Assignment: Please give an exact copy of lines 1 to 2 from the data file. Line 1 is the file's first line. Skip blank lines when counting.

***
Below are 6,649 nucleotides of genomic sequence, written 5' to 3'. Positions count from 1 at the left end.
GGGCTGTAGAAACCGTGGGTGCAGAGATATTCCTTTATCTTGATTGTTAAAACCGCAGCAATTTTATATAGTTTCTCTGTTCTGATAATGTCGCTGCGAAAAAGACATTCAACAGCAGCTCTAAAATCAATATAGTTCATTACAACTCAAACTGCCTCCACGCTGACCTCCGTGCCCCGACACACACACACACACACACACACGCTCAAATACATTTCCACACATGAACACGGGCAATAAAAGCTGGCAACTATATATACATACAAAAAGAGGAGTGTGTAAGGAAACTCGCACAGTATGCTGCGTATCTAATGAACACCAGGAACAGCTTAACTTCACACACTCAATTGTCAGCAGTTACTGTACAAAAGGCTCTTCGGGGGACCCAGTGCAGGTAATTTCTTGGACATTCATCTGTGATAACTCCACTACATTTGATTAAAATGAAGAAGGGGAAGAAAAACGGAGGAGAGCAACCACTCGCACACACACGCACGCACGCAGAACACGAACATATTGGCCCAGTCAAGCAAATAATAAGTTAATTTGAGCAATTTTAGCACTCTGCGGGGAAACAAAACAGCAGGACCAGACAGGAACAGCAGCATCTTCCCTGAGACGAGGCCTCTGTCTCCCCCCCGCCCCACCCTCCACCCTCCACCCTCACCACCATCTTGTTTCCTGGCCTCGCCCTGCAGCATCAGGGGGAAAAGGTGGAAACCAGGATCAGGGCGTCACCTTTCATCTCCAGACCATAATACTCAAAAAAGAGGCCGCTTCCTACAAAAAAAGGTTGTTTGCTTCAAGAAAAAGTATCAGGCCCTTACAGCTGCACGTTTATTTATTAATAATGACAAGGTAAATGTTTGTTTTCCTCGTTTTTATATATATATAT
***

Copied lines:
Below are 6,649 nucleotides of genomic sequence, written 5' to 3'. Positions count from 1 at the left end.
GGGCTGTAGAAACCGTGGGTGCAGAGATATTCCTTTATCTTGATTGTTAAAACCGCAGCAATTTTATATAGTTTCTCTGTTCTGATAATGTCGCTGCGAAAAAGACATTCAACAGCAGCTCTAAAATCAATATAGTTCATTACAACTCAAACTGCCTCCACGCTGACCTCCGTGCCCCGACACACACACACACACACACACACGCTCAAATACATTTCCACACATGAACACGGGCAATAAAAGCTGGCAACTATATATACATACAAAAAGAGGAGTGTGTAAGGAAACTCGCACAGTATGCTGCGTATCTAATGAACACCAGGAACAGCTTAACTTCACACACTCAATTGTCAGCAGTTACTGTACAAAAGGCTCTTCGGGGGACCCAGTGCAGGTAATTTCTTGGACATTCATCTGTGATAACTCCACTACATTTGATTAAAATGAAGAAGGGGAAGAAAAACGGAGGAGAGCAACCACTCGCACACACACGCACGCACGCAGAACACGAACATATTGGCCCAGTCAAGCAAATAATAAGTTAATTTGAGCAATTTTAGCACTCTGCGGGGAAACAAAACAGCAGGACCAGACAGGAACAGCAGCATCTTCCCTGAGACGAGGCCTCTGTCTCCCCCCCGCCCCACCCTCCACCCTCCACCCTCACCACCATCTTGTTTCCTGGCCTCGCCCTGCAGCATCAGGGGGAAAAGGTGGAAACCAGGATCAGGGCGTCACCTTTCATCTCCAGACCATAATACTCAAAAAAGAGGCCGCTTCCTACAAAAAAAGGTTGTTTGCTTCAAGAAAAAGTATCAGGCCCTTACAGCTGCACGTTTATTTATTAATAATGACAAGGTAAATGTTTGTTTTCCTCGTTTTTATATATATATAT